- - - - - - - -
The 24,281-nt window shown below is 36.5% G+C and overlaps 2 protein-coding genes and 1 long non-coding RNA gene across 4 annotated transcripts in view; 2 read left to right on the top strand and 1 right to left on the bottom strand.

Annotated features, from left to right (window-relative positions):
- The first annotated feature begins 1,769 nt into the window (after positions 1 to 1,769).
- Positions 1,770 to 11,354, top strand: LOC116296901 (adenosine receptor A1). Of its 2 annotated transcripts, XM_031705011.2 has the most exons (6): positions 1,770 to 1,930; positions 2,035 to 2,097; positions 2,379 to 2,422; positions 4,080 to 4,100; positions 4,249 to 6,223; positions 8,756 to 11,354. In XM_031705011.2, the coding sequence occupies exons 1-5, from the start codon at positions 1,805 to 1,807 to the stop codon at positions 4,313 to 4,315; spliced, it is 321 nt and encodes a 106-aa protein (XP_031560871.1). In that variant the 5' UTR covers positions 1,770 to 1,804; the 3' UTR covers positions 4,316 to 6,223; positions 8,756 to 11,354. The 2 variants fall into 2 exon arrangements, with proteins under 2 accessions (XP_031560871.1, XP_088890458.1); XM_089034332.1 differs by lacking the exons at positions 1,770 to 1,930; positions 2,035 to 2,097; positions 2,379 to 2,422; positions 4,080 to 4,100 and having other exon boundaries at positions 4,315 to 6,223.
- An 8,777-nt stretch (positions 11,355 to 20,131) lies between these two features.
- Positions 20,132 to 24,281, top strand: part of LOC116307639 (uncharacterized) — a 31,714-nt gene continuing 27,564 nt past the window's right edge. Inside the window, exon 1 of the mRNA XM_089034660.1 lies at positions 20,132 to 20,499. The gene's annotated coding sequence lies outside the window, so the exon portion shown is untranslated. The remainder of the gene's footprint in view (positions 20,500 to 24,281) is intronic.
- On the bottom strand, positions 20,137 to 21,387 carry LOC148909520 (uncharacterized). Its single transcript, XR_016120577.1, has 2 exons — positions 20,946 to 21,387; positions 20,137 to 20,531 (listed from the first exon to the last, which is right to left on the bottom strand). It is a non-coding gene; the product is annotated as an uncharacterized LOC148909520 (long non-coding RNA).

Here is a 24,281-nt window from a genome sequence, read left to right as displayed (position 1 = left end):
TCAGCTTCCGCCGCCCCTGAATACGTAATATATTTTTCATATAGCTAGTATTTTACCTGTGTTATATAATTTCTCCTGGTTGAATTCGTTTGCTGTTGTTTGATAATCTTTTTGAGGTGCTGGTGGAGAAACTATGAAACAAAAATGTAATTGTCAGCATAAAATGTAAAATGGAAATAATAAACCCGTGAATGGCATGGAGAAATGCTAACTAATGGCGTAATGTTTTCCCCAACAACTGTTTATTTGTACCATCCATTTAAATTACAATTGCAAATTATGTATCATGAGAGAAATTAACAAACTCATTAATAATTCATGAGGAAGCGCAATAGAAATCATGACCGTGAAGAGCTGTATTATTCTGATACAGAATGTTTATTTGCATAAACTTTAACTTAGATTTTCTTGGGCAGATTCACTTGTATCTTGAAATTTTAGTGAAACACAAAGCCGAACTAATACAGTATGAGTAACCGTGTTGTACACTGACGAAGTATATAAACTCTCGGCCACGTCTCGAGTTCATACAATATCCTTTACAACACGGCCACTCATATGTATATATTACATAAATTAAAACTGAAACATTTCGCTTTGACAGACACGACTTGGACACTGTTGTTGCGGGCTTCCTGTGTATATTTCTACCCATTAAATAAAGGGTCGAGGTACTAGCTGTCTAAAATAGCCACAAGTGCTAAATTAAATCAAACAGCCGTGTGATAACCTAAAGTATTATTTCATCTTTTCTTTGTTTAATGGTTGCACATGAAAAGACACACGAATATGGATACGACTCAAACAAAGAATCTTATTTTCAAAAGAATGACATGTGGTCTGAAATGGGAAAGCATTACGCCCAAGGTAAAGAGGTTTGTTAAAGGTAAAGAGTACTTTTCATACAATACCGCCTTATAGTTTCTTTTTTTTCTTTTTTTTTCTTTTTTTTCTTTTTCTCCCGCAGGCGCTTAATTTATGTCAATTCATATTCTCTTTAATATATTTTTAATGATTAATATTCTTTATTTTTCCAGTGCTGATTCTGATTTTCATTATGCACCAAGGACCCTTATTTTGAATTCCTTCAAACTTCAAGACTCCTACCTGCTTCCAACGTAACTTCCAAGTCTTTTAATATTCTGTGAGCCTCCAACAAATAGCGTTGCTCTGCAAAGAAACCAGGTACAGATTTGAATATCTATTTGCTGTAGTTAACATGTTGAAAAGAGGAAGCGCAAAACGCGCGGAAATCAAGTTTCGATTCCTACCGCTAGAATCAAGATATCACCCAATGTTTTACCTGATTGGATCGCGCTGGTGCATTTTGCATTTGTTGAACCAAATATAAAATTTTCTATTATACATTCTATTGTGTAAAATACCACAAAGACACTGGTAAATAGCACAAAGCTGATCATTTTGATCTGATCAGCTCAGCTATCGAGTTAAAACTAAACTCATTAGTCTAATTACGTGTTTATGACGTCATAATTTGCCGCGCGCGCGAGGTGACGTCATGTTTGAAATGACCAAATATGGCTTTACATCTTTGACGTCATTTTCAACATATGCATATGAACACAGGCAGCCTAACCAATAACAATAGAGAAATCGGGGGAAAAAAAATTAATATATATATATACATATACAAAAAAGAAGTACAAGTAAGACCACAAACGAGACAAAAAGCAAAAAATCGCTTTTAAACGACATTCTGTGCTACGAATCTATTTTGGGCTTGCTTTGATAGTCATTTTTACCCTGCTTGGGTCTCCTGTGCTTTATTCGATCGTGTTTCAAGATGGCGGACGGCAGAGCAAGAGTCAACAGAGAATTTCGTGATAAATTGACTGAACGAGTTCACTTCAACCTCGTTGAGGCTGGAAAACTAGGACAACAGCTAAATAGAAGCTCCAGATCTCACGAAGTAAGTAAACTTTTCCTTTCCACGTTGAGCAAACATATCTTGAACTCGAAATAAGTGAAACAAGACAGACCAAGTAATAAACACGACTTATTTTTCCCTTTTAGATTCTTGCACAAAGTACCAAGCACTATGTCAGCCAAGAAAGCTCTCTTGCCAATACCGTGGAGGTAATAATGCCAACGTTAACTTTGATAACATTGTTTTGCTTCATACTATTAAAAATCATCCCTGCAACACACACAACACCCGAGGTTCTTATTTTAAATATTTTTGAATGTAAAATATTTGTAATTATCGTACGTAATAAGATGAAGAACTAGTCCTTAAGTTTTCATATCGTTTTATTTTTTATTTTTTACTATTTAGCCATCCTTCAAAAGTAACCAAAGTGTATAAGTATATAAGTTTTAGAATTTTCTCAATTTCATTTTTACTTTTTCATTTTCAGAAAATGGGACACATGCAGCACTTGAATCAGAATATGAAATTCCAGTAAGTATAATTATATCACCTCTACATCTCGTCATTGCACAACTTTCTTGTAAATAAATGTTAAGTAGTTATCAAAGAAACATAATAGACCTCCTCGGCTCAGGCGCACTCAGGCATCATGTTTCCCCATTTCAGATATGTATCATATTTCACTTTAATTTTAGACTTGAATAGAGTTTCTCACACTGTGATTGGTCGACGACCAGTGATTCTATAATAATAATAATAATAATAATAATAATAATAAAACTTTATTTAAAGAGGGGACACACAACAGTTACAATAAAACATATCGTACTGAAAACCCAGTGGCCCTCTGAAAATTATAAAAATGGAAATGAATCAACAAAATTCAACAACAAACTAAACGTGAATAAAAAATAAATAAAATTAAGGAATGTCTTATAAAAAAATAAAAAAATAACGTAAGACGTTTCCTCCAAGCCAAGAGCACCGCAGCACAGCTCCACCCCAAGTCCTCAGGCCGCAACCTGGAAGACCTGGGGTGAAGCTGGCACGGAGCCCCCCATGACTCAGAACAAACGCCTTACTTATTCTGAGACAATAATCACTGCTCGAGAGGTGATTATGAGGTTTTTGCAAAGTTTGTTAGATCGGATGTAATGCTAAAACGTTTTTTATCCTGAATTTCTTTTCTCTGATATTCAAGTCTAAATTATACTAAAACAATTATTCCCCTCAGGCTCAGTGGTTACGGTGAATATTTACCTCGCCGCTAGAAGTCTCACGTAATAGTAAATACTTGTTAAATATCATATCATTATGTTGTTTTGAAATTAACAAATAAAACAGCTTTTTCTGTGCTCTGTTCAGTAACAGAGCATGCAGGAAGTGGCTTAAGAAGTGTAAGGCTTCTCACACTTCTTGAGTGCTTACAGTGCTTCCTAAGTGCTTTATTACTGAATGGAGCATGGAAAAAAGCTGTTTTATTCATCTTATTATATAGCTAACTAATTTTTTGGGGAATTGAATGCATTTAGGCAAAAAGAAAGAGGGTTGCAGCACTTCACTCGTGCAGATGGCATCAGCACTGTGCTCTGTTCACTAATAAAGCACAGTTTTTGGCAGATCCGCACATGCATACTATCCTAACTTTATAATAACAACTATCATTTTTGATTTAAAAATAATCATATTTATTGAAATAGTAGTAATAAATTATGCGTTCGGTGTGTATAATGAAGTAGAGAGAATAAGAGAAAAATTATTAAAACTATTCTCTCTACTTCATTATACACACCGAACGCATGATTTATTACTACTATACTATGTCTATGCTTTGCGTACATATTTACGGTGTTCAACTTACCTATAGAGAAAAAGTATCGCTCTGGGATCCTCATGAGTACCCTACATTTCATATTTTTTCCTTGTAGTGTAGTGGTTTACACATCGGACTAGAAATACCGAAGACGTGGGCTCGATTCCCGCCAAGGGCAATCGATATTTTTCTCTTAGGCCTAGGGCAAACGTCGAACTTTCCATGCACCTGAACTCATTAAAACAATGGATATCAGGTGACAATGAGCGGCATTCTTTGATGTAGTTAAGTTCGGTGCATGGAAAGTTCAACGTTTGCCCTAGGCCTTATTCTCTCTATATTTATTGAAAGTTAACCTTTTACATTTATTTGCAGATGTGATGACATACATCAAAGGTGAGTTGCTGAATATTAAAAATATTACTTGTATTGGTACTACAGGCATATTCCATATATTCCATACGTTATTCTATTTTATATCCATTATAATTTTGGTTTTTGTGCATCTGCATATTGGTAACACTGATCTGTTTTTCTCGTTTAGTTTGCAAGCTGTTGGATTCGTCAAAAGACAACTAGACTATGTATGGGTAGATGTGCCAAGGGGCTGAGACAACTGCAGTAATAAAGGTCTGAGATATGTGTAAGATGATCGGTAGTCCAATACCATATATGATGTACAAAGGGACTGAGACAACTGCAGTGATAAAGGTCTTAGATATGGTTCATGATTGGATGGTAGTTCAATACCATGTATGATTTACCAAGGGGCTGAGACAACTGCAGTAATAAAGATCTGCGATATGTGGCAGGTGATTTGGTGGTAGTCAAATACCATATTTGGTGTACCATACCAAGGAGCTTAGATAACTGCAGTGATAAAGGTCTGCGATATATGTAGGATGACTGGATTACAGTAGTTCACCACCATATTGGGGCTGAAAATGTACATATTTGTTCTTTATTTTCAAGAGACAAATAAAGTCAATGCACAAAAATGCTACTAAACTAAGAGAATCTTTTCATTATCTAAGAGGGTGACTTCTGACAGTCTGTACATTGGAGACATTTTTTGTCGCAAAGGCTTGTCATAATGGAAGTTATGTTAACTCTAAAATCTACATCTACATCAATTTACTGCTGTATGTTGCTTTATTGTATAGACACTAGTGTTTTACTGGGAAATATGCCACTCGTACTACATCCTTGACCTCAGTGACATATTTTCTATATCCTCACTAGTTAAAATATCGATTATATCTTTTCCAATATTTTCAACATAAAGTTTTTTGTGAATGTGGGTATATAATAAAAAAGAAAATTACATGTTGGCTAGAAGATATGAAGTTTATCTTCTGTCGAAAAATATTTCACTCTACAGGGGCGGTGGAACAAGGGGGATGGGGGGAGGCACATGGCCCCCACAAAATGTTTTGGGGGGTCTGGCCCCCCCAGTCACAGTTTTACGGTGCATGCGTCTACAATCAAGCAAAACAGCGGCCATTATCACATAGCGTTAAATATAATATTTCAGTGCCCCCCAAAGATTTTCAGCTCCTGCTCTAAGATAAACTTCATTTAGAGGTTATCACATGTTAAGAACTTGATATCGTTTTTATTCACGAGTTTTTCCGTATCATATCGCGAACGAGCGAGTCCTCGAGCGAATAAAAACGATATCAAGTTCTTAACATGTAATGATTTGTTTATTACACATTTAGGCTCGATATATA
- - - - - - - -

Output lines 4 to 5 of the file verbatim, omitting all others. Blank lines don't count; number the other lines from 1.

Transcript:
- Positions 1,770 to 11,354, top strand: LOC116296901 (adenosine receptor A1). Of its 2 annotated transcripts, XM_031705011.2 has the most exons (6): positions 1,770 to 1,930; positions 2,035 to 2,097; positions 2,379 to 2,422; positions 4,080 to 4,100; positions 4,249 to 6,223; positions 8,756 to 11,354. In XM_031705011.2, the coding sequence occupies exons 1-5, from the start codon at positions 1,805 to 1,807 to the stop codon at positions 4,313 to 4,315; spliced, it is 321 nt and encodes a 106-aa protein (XP_031560871.1). In that variant the 5' UTR covers positions 1,770 to 1,804; the 3' UTR covers positions 4,316 to 6,223; positions 8,756 to 11,354. The 2 variants fall into 2 exon arrangements, with proteins under 2 accessions (XP_031560871.1, XP_088890458.1); XM_089034332.1 differs by lacking the exons at positions 1,770 to 1,930; positions 2,035 to 2,097; positions 2,379 to 2,422; positions 4,080 to 4,100 and having other exon boundaries at positions 4,315 to 6,223.
- An 8,777-nt stretch (positions 11,355 to 20,131) lies between these two features.